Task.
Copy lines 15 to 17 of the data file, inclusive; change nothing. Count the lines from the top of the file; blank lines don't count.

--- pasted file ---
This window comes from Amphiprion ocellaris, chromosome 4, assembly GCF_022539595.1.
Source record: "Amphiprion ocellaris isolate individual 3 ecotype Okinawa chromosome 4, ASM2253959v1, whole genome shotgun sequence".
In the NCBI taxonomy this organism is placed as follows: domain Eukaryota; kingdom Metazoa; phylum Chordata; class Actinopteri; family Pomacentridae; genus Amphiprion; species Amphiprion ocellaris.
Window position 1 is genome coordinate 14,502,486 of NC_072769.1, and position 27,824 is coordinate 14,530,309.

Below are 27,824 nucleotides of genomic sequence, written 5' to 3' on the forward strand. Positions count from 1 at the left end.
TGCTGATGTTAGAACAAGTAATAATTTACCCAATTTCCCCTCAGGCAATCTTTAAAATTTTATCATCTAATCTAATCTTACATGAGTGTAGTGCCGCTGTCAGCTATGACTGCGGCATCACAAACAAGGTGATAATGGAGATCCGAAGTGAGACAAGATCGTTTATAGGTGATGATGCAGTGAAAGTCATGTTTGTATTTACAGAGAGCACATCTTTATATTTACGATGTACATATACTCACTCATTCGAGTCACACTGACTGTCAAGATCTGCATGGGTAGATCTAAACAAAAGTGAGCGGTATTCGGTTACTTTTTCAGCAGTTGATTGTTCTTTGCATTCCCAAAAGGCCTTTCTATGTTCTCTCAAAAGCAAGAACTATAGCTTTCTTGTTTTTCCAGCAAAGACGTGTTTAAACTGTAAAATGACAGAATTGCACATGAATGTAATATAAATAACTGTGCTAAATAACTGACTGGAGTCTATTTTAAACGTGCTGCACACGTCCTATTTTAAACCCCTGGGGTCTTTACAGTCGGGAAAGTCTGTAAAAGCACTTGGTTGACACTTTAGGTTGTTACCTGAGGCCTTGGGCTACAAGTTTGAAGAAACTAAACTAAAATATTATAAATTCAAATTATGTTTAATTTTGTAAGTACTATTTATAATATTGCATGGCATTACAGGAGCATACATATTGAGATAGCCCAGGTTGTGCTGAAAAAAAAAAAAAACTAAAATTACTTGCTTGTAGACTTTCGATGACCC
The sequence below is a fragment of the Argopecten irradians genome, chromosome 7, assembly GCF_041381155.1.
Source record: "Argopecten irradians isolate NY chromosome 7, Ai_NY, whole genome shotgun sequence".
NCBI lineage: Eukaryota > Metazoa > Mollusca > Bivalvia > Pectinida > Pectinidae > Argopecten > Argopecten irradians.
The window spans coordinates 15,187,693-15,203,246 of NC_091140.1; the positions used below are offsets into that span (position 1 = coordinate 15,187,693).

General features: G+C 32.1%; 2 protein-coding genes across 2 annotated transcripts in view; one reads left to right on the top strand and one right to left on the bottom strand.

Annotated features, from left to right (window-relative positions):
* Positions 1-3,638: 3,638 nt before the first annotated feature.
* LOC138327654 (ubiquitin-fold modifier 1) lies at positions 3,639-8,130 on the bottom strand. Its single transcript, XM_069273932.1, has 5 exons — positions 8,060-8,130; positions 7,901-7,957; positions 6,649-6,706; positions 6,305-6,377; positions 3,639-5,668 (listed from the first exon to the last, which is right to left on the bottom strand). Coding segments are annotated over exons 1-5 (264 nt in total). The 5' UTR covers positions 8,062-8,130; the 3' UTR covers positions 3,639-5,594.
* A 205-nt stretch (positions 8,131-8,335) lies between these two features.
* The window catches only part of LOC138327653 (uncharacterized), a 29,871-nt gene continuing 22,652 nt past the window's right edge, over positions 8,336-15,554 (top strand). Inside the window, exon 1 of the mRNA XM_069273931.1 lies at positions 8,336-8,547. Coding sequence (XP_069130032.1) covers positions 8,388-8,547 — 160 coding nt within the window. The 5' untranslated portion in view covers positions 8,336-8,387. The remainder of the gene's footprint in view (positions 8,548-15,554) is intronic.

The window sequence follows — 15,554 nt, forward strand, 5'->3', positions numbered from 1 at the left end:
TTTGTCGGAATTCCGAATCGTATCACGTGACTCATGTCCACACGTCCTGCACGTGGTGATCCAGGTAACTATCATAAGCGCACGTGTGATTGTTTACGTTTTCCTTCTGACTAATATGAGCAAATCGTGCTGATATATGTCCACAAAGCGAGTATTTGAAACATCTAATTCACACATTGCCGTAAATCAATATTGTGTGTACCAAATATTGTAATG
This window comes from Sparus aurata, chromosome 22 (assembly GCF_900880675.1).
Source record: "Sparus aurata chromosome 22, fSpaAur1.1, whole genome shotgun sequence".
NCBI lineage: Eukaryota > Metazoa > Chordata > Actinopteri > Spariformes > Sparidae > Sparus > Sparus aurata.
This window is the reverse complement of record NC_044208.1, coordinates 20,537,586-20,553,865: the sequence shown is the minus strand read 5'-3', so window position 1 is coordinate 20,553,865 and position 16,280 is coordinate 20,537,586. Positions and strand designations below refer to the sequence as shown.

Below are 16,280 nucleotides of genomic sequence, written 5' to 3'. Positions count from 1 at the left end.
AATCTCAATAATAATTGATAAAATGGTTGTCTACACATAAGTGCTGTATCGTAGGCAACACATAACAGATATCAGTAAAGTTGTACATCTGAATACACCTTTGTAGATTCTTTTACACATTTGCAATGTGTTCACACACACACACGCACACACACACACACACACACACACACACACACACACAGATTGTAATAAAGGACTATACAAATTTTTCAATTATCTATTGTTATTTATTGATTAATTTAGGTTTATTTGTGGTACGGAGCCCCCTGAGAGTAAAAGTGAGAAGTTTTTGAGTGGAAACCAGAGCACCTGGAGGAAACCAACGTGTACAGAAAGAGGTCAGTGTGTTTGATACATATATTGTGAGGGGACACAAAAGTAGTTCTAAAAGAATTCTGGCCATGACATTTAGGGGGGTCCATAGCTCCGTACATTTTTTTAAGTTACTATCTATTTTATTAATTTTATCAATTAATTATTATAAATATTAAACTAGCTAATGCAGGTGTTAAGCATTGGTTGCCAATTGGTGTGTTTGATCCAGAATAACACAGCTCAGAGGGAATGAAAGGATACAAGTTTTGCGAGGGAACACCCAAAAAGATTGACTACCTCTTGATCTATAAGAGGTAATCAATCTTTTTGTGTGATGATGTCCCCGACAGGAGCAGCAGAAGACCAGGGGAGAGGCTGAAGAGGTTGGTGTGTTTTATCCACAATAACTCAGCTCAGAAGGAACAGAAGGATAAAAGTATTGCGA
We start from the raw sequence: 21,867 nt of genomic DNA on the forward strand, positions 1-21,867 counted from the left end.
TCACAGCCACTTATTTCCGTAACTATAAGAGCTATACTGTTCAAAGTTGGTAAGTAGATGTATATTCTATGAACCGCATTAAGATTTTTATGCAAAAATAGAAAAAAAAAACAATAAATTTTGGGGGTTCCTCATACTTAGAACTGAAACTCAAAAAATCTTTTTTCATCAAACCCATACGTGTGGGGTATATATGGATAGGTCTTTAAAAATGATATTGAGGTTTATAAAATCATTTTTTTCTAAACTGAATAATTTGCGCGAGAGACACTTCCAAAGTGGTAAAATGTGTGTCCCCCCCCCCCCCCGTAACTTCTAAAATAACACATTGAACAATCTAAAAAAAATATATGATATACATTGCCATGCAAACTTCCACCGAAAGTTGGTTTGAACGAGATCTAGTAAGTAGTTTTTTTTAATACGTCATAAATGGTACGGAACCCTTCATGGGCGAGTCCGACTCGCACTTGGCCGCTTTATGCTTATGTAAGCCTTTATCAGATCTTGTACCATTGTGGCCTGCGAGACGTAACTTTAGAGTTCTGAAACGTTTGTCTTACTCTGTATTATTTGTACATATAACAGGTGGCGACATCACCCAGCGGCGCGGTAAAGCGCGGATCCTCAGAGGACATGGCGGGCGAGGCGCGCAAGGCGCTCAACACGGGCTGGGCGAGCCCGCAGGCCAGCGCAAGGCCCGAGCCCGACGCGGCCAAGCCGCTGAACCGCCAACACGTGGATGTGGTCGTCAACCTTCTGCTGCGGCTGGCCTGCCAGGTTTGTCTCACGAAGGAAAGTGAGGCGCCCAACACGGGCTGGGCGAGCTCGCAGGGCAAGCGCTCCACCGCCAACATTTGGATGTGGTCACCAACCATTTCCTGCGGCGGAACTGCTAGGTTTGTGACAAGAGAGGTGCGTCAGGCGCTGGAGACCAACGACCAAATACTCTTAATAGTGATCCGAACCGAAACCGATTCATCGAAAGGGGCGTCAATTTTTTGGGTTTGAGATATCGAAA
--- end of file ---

* A 205-nt stretch (positions 8,131-8,335) lies between these two features.
* The window catches only part of LOC138327653 (uncharacterized), a 29,871-nt gene continuing 22,652 nt past the window's right edge, over positions 8,336-15,554 (top strand). Inside the window, exon 1 of the mRNA XM_069273931.1 lies at positions 8,336-8,547. Coding sequence (XP_069130032.1) covers positions 8,388-8,547 — 160 coding nt within the window. The 5' untranslated portion in view covers positions 8,336-8,387. The remainder of the gene's footprint in view (positions 8,548-15,554) is intronic.

The window sequence follows — 15,554 nt, forward strand, 5'->3', positions numbered from 1 at the left end: